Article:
N2 - Background: The Standardising Endpoints for Perioperative Medicine group was established to derive an appropriate set of endpoints for use in clinical trials related to anaesthesia and perioperative medicine. Anaesthetic or analgesic technique during cancer surgery with curative intent may influence the risk of recurrence or metastasis. However, given the current equipoise in the existing literature, prospective, randomised, controlled trials are necessary to test this hypothesis. As such, a cancer subgroup was formed to derive endpoints related to research in onco-anaesthesia based on a current evidence base, international consensus and expert guidance. Methods: We undertook a systematic review to identify measures of oncological outcome used in the oncological, surgical, and wider literature. A multiround Delphi consensus process that included up to 89 clinician–researchers was then used to refine a recommended list of endpoints. Results: We identified 90 studies in a literature search, which were the basis for a preliminary list of nine outcome measures and their definitions. A further two were added during the Delphi process. Response rates for Delphi rounds one, two, and three were 88% (n=9), 82% (n=73), and 100% (n=10), respectively. A final list of 10 defined endpoints was refined and developed, of which six secured approval by ≥70% of the group: cancer health related quality of life, days alive and out of hospital at 90 days, time to tumour progression, disease-free survival, cancer-specific survival, and overall survival (and 5-yr overall survival). Conclusion: Standardised endpoints in clinical outcomes studies will support benchmarking and pooling (meta-analysis) of trials. It is therefore recommended that one or more of these consensus-derived endpoints should be considered for inclusion in clinical trials evaluating a causal effect of anaesthesia–analgesia technique on oncological outcomes.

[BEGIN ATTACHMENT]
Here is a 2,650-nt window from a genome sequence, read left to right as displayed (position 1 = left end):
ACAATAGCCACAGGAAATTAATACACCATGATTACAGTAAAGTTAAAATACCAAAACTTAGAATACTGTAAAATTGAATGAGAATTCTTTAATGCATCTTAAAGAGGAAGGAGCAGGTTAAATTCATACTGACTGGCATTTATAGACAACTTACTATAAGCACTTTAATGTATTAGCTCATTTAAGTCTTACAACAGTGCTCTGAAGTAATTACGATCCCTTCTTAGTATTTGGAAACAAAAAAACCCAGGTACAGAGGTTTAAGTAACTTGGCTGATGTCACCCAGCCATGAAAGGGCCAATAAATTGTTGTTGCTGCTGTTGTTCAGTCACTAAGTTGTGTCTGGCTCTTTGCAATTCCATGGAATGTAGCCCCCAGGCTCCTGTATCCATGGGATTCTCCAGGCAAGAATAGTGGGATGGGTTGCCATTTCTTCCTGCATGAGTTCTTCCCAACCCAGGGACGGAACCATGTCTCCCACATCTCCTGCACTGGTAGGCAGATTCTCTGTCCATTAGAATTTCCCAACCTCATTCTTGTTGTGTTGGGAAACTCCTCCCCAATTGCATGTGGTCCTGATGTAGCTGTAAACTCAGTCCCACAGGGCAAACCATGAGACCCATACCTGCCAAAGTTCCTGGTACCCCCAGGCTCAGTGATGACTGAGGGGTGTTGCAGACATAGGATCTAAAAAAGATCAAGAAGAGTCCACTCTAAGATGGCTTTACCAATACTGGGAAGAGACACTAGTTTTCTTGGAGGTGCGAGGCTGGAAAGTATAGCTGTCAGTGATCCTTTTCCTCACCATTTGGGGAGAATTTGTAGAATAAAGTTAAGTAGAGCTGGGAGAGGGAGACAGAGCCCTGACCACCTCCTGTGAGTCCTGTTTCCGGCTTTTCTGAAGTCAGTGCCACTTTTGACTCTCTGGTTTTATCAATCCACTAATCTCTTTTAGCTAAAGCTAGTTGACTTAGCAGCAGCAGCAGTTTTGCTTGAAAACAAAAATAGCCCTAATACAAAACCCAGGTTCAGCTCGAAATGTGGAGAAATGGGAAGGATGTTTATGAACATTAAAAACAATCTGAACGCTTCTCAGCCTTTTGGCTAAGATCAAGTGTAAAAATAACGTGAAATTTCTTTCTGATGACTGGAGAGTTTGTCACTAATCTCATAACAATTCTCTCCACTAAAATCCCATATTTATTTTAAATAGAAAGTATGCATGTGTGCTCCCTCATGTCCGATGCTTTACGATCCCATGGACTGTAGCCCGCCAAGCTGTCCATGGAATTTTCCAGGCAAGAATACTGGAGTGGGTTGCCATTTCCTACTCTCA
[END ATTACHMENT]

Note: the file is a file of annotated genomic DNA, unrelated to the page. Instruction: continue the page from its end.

AB - Background: The Standardising Endpoints for Perioperative Medicine group was established to derive an appropriate set of endpoints for use in clinical trials related to anaesthesia and perioperative medicine. Anaesthetic or analgesic technique during cancer surgery with curative intent may influence the risk of recurrence or metastasis. However, given the current equipoise in the existing literature, prospective, randomised, controlled trials are necessary to test this hypothesis. As such, a cancer subgroup was formed to derive endpoints related to research in onco-anaesthesia based on a current evidence base, international consensus and expert guidance. Methods: We undertook a systematic review to identify measures of oncological outcome used in the oncological, surgical, and wider literature. A multiround Delphi consensus process that included up to 89 clinician–researchers was then used to refine a recommended list of endpoints. Results: We identified 90 studies in a literature search, which were the basis for a preliminary list of nine outcome measures and their definitions. A further two were added during the Delphi process. Response rates for Delphi rounds one, two, and three were 88% (n=9), 82% (n=73), and 100% (n=10), respectively. A final list of 10 defined endpoints was refined and developed, of which six secured approval by ≥70% of the group: cancer health related quality of life, days alive and out of hospital at 90 days, time to tumour progression, disease-free survival, cancer-specific survival, and overall survival (and 5-yr overall survival). Conclusion: Standardised endpoints in clinical outcomes studies will support benchmarking and pooling (meta-analysis) of trials. It is therefore recommended that one or more of these consensus-derived endpoints should be considered for inclusion in clinical trials evaluating a causal effect of anaesthesia–analgesia technique on oncological outcomes.

KW - cancer, recurrence

KW - cancer, surgery

KW - clinical trials, endpoints

KW - surgery, postoperative outcomes

UR - http://www.scopus.com/inward/record.url?scp=85046366529&partnerID=8YFLogxK

U2 - 10.1016/j.bja.2018.03.020

DO - 10.1016/j.bja.2018.03.020

M3 - Review article

VL - 121

SP - 38

EP - 44

JO - British Journal of Anaesthesia

JF - British Journal of Anaesthesia

SN - 0007-0912

IS - 1

ER -